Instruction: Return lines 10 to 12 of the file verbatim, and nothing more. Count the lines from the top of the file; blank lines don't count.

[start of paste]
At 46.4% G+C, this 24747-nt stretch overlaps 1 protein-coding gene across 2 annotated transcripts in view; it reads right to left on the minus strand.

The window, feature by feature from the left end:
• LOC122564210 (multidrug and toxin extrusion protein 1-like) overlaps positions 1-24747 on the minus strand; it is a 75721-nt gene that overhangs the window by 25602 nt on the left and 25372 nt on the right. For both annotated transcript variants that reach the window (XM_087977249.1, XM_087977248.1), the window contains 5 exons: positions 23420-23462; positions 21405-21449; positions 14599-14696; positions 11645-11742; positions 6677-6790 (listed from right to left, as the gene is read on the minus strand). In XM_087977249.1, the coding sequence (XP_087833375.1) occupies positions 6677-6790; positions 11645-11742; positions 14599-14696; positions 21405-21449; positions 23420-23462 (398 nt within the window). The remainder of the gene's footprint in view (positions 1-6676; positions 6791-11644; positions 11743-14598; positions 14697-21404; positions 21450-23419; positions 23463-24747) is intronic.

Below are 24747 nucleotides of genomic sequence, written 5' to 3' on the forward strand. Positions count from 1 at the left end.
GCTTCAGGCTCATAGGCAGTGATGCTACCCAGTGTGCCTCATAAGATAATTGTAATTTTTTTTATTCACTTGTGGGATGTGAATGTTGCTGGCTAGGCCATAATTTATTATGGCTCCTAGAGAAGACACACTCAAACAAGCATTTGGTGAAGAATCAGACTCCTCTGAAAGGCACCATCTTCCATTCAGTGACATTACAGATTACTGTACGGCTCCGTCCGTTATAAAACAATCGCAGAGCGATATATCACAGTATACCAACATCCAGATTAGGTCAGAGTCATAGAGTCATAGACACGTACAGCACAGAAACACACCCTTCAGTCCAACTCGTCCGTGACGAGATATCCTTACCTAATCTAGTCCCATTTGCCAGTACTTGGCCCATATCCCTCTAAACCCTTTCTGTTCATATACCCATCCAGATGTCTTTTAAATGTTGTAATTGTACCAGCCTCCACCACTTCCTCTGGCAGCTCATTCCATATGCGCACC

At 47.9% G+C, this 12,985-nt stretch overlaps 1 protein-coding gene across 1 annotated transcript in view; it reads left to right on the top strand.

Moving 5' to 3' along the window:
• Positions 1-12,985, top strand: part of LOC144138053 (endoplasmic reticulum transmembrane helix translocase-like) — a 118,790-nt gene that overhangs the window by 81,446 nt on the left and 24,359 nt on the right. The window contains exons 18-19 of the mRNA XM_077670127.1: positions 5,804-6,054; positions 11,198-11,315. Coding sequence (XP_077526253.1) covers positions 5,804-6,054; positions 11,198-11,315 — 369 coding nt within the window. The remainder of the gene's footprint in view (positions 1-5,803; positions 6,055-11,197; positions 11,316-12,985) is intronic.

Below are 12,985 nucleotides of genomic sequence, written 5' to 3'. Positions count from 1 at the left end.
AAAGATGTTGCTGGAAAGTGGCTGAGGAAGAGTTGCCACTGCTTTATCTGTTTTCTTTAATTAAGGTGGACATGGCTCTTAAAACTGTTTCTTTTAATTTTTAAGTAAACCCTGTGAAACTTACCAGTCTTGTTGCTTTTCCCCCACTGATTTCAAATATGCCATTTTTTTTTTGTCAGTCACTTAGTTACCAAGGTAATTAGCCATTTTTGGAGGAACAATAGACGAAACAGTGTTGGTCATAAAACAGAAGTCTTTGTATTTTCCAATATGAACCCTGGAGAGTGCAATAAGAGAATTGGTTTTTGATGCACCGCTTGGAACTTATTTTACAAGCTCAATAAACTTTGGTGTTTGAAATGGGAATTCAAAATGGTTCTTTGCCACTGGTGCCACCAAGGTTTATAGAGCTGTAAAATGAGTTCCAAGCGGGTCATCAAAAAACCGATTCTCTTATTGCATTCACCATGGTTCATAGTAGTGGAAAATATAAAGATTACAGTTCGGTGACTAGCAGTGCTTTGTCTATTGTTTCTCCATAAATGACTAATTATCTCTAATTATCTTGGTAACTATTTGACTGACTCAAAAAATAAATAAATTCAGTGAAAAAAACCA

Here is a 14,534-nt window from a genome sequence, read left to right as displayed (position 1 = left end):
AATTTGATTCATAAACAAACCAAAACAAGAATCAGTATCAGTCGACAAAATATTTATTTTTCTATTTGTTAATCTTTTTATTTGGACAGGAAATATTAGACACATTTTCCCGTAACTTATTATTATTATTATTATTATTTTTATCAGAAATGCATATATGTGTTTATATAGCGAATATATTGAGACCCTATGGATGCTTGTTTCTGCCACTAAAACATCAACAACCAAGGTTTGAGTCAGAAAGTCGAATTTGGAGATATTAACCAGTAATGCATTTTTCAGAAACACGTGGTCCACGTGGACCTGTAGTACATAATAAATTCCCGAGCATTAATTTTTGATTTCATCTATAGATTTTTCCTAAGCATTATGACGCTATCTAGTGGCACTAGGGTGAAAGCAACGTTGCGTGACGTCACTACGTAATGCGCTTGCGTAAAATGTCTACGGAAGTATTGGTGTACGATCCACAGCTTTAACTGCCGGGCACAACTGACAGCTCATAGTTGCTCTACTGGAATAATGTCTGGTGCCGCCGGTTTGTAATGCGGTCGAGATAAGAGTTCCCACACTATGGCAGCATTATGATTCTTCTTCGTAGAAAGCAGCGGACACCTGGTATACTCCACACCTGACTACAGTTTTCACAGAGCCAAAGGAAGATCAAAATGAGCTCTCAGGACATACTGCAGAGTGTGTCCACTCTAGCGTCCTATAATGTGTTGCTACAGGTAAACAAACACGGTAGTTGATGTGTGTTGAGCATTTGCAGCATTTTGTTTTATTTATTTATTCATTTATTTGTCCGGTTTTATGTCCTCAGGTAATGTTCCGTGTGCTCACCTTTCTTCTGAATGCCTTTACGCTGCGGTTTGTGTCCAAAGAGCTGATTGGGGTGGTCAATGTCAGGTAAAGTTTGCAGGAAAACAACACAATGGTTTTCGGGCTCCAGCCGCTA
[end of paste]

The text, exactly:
AAAGATGTTGCTGGAAAGTGGCTGAGGAAGAGTTGCCACTGCTTTATCTGTTTTCTTTAATTAAGGTGGACATGGCTCTTAAAACTGTTTCTTTTAATTTTTAAGTAAACCCTGTGAAACTTACCAGTCTTGTTGCTTTTCCCCCACTGATTTCAAATATGCCATTTTTTTTTTGTCAGTCACTTAGTTACCAAGGTAATTAGCCATTTTTGGAGGAACAATAGACGAAACAGTGTTGGTCATAAAACAGAAGTCTTTGTATTTTCCAATATGAACCCTGGAGAGTGCAATAAGAGAATTGGTTTTTGATGCACCGCTTGGAACTTATTTTACAAGCTCAATAAACTTTGGTGTTTGAAATGGGAATTCAAAATGGTTCTTTGCCACTGGTGCCACCAAGGTTTATAGAGCTGTAAAATGAGTTCCAAGCGGGTCATCAAAAAACCGATTCTCTTATTGCATTCACCATGGTTCATAGTAGTGGAAAATATAAAGATTACAGTTCGGTGACTAGCAGTGCTTTGTCTATTGTTTCTCCATAAATGACTAATTATCTCTAATTATCTTGGTAACTATTTGACTGACTCAAAAAATAAATAAATTCAGTGAAAAAAACCA

Here is a 14,534-nt window from a genome sequence, read left to right as displayed (position 1 = left end):
AATTTGATTCATAAACAAACCAAAACAAGAATCAGTATCAGTCGACAAAATATTTATTTTTCTATTTGTTAATCTTTTTATTTGGACAGGAAATATTAGACACATTTTCCCGTAACTTATTATTATTATTATTATTATTTTTATCAGAAATGCATATATGTGTTTATATAGCGAATATATTGAGACCCTATGGATGCTTGTTTCTGCCACTAAAACATCAACAACCAAGGTTTGAGTCAGAAAGTCGAATTTGGAGATATTAACCAGTAATGCATTTTTCAGAAACACGTGGTCCACGTGGACCTGTAGTACATAATAAATTCCCGAGCATTAATTTTTGATTTCATCTATAGATTTTTCCTAAGCATTATGACGCTATCTAGTGGCACTAGGGTGAAAGCAACGTTGCGTGACGTCACTACGTAATGCGCTTGCGTAAAATGTCTACGGAAGTATTGGTGTACGATCCACAGCTTTAACTGCCGGGCACAACTGACAGCTCATAGTTGCTCTACTGGAATAATGTCTGGTGCCGCCGGTTTGTAATGCGGTCGAGATAAGAGTTCCCACACTATGGCAGCATTATGATTCTTCTTCGTAGAAAGCAGCGGACACCTGGTATACTCCACACCTGACTACAGTTTTCACAGAGCCAAAGGAAGATCAAAATGAGCTCTCAGGACATACTGCAGAGTGTGTCCACTCTAGCGTCCTATAATGTGTTGCTACAGGTAAACAAACACGGTAGTTGATGTGTGTTGAGCATTTGCAGCATTTTGTTTTATTTATTTATTCATTTATTTGTCCGGTTTTATGTCCTCAGGTAATGTTCCGTGTGCTCACCTTTCTTCTGAATGCCTTTACGCTGCGGTTTGTGTCCAAAGAGCTGATTGGGGTGGTCAATGTCAGGTAAAGTTTGCAGGAAAACAACACAATGGTTTTCGGGCTCCAGCCGCTA